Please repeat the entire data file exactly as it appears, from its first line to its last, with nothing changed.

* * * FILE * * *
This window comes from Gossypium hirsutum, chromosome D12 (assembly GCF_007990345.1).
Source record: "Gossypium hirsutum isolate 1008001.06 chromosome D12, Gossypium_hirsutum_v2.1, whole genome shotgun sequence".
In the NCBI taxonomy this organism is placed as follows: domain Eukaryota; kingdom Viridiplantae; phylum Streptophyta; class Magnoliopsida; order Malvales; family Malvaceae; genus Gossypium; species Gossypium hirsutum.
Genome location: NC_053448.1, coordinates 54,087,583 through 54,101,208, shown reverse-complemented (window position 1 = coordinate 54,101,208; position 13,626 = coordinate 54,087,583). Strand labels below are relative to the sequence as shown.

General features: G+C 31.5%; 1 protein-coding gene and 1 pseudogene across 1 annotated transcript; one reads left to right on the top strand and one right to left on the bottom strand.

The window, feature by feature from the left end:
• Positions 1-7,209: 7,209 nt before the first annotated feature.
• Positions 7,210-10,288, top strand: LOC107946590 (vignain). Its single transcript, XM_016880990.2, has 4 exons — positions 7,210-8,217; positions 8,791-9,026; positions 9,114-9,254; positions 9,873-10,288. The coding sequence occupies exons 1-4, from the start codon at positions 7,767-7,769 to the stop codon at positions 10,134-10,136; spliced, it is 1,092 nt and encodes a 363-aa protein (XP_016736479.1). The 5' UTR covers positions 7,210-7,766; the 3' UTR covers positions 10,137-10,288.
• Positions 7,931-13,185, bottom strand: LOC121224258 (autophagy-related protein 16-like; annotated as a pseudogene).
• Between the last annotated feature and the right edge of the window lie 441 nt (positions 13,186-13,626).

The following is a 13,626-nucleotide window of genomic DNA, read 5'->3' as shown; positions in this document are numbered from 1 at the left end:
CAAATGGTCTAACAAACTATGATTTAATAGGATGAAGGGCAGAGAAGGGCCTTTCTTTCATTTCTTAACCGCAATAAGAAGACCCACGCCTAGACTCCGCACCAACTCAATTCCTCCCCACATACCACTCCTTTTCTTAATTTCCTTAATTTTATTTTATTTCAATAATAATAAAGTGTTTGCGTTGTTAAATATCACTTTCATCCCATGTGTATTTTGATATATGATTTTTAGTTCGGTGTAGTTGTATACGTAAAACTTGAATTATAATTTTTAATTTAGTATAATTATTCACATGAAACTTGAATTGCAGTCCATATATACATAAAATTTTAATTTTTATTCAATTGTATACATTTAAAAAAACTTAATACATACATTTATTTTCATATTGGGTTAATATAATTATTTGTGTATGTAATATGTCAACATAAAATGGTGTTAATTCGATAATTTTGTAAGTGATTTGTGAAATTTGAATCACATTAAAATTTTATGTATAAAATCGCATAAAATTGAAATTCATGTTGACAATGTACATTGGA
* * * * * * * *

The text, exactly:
This window comes from Gossypium hirsutum, chromosome D12 (assembly GCF_007990345.1).
Source record: "Gossypium hirsutum isolate 1008001.06 chromosome D12, Gossypium_hirsutum_v2.1, whole genome shotgun sequence".
In the NCBI taxonomy this organism is placed as follows: domain Eukaryota; kingdom Viridiplantae; phylum Streptophyta; class Magnoliopsida; order Malvales; family Malvaceae; genus Gossypium; species Gossypium hirsutum.
Genome location: NC_053448.1, coordinates 54,087,583 through 54,101,208, shown reverse-complemented (window position 1 = coordinate 54,101,208; position 13,626 = coordinate 54,087,583). Strand labels below are relative to the sequence as shown.

General features: G+C 31.5%; 1 protein-coding gene and 1 pseudogene across 1 annotated transcript; one reads left to right on the top strand and one right to left on the bottom strand.

The window, feature by feature from the left end:
• Positions 1-7,209: 7,209 nt before the first annotated feature.
• Positions 7,210-10,288, top strand: LOC107946590 (vignain). Its single transcript, XM_016880990.2, has 4 exons — positions 7,210-8,217; positions 8,791-9,026; positions 9,114-9,254; positions 9,873-10,288. The coding sequence occupies exons 1-4, from the start codon at positions 7,767-7,769 to the stop codon at positions 10,134-10,136; spliced, it is 1,092 nt and encodes a 363-aa protein (XP_016736479.1). The 5' UTR covers positions 7,210-7,766; the 3' UTR covers positions 10,137-10,288.
• Positions 7,931-13,185, bottom strand: LOC121224258 (autophagy-related protein 16-like; annotated as a pseudogene).
• Between the last annotated feature and the right edge of the window lie 441 nt (positions 13,186-13,626).

The following is a 13,626-nucleotide window of genomic DNA, read 5'->3' as shown; positions in this document are numbered from 1 at the left end:
CAAATGGTCTAACAAACTATGATTTAATAGGATGAAGGGCAGAGAAGGGCCTTTCTTTCATTTCTTAACCGCAATAAGAAGACCCACGCCTAGACTCCGCACCAACTCAATTCCTCCCCACATACCACTCCTTTTCTTAATTTCCTTAATTTTATTTTATTTCAATAATAATAAAGTGTTTGCGTTGTTAAATATCACTTTCATCCCATGTGTATTTTGATATATGATTTTTAGTTCGGTGTAGTTGTATACGTAAAACTTGAATTATAATTTTTAATTTAGTATAATTATTCACATGAAACTTGAATTGCAGTCCATATATACATAAAATTTTAATTTTTATTCAATTGTATACATTTAAAAAAACTTAATACATACATTTATTTTCATATTGGGTTAATATAATTATTTGTGTATGTAATATGTCAACATAAAATGGTGTTAATTCGATAATTTTGTAAGTGATTTGTGAAATTTGAATCACATTAAAATTTTATGTATAAAATCGCATAAAATTGAAATTCATGTTGACAATGTACATTGGA